Which is the true contrarian bottom?

Discussion in 'Trading' started by TheoCap, Sep 22, 2007.

  1. TheoCap


    I'd like to hear others' thoughts on which is a better market for a true die hard contrarian to enter.

    1) the "blood on the streets" view. Buy panic, fear, hysteria, etc...

    2) the apathetic, sleeper bottom view. Buying markets at lows not do to fear and volatility, but due to long and slow declines with few people knowing/caring. I've found a lot of examples of this type in Jim Roger's writings.

    I hope I described and differentiated each well enough. Thanks guys.
  2. blood on streets typically short term bottoms. real bottoms carved out over long periods of time after several double/triple panic bottoms.

    so the first good for short term traders, the second fer investors.

  3. styron


    It depends on the market, in my opinion. In stocks bottoms are marked by fear. But some commodities, corn for example, bottoms are apathetic.

    I believe it has to do with the difference in participants in various markets. Also, some markets adjust supply after a price change differently than other markets.

    One other thing, some markets rely more heavily on perceived value than others. The perception of a stock's value plays a large role while perception plays a smaller role in many commodities.

    I'm just an amateur however so make of this what you will.
  4. Cutten


    Both. Panic bottoms usually have a short-term bounce a little afterwards. But what happens from that point on is entirely dependent on underlying conditions, not whether the bottom had panic/fear or indifference/scepticism.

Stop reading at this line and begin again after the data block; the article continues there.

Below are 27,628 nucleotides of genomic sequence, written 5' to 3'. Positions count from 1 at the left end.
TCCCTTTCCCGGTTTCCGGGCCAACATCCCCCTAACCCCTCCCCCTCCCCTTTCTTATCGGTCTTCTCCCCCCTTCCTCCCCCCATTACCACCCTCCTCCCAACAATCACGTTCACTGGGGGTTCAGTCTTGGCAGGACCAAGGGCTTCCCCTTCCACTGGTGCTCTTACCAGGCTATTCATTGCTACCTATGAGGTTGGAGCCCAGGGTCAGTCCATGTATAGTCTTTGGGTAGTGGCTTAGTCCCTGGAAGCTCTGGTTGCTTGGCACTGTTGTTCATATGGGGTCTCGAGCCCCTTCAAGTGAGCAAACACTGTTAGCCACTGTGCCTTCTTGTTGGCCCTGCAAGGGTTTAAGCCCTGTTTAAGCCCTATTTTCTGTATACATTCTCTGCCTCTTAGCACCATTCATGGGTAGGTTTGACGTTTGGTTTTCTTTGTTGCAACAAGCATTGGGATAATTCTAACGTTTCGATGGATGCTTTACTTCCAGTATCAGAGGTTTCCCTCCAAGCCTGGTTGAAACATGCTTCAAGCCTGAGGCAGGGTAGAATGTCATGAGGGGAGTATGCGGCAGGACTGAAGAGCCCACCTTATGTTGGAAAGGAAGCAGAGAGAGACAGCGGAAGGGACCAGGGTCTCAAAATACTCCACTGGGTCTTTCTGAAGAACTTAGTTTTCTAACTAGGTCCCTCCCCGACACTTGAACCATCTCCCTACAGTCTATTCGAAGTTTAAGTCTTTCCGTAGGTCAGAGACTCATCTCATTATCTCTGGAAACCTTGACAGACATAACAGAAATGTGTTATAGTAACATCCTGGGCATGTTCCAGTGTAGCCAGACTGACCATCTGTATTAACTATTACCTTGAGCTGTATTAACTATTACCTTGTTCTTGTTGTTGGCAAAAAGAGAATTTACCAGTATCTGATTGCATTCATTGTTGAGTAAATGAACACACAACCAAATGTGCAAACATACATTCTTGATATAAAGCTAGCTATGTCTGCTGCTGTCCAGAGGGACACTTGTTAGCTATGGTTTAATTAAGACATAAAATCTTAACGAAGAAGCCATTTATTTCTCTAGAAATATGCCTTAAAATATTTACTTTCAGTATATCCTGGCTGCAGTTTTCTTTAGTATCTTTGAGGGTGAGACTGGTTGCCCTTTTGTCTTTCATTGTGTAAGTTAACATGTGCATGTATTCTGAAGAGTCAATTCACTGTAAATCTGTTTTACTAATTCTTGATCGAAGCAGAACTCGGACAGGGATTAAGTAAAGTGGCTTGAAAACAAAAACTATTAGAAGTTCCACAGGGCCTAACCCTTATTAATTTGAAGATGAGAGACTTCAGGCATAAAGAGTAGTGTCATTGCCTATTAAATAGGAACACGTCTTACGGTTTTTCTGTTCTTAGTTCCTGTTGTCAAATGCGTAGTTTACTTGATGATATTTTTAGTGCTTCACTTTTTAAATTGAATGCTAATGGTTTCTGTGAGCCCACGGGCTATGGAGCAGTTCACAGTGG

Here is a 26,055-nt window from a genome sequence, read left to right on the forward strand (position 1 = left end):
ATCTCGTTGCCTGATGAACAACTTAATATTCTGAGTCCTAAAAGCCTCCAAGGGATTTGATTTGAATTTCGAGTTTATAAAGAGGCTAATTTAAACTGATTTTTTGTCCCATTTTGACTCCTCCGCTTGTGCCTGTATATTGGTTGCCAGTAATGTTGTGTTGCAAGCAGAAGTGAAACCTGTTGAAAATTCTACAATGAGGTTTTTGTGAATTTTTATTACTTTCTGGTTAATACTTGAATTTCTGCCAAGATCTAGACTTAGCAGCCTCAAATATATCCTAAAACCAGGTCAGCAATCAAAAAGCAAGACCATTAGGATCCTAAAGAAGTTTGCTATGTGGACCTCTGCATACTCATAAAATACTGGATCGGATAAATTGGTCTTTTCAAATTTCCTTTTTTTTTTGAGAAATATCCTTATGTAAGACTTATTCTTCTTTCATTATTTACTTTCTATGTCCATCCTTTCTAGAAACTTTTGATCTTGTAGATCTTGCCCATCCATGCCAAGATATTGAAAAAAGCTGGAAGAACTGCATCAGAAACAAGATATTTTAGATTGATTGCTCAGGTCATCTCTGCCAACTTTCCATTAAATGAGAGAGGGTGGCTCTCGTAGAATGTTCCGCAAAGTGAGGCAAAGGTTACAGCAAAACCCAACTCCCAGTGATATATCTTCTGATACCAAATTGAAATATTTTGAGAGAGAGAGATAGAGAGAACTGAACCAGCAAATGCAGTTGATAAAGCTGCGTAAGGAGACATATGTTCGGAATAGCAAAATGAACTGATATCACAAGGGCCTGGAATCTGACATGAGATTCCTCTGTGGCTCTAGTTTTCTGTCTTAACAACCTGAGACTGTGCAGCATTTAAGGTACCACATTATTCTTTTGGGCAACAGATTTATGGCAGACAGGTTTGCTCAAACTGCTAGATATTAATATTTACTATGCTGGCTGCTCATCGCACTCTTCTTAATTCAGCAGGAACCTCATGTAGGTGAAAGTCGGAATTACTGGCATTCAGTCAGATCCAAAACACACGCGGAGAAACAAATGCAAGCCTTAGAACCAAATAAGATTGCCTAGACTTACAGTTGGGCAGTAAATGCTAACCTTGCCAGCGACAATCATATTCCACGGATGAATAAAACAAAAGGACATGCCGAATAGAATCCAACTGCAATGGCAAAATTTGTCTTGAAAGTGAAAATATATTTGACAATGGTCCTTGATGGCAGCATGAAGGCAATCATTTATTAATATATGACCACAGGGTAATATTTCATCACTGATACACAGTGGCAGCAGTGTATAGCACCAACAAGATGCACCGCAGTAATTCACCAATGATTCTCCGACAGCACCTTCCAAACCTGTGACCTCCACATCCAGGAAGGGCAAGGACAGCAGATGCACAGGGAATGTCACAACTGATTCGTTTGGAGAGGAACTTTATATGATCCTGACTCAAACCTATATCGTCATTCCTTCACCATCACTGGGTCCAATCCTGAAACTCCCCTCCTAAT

Panic bottoms that became major long-term bull markets:

    Asia 1998
    Russia 1998
    Brazil 2002
    Argentina 2001
    Global equites on the eve of the Iraq invasion
    US Bonds 1981

    Sleeper bottoms that became major bull markets:

    Commodities 2000-2003
    Oil 1998
    Nikkei 2003
    US real estate 1995-96
    US stocks 1981-82
  5. To me the best long term plays are the sleeper bottoms.
    Gold in 1999 and 2000 - there was one big spike related to the signing of the Washington Agreement in October - did this. Tech stocks just finished one, and are now being noticed again. To me, right now, the big plays are gold in the latter stages of the first leg of a new secular bull, and tech in the beginning of the last leg of an old secular bull.
    A little complicated, but the markets are never simple.
  6. The bottom has already happended.
    Just look at any index chart.

    While the market may need some time to stabilize and become decidedly bullish; its certainly not bearish.
  7. TheoCap


    Great thoughts guys, I really appreciate it. I tend to agree, I don't particularly think one is more profitable than the other, I do think that panic bottoms are a bit easier to spot, but require slightly stonger nerves and better timing.
  8. xxxskier

    xxxskier Guest

    good thread.

    and i'm seeing fewer good threads that don't disolve into a pissing contest. so i really do appreciate a good one like this. i was almost going to say, 'lets see how long it takes before this one disolves too', but on second thought i'm coming to ET a lot less often so i probably won't see it/won't care anyway.
  9. you buy when there is panic selling for no compelling reason.
  10. Aisone


    Imo blood on the streets markets are far more enjoyable to contrarian trade for a daytrader. Intraday volatility can be extreme, profits can be quick, and equity can be revolved in and out very efficiently.

    Opportunties are opportunties, but the ladder requires more patience, tying up capital longer, taking more overnight/time risk, and in my case is simply harder to quantify specific entry points in order to capitalize on movements right away and avoid shortterm losses in the meantime.
    #10     Sep 25, 2007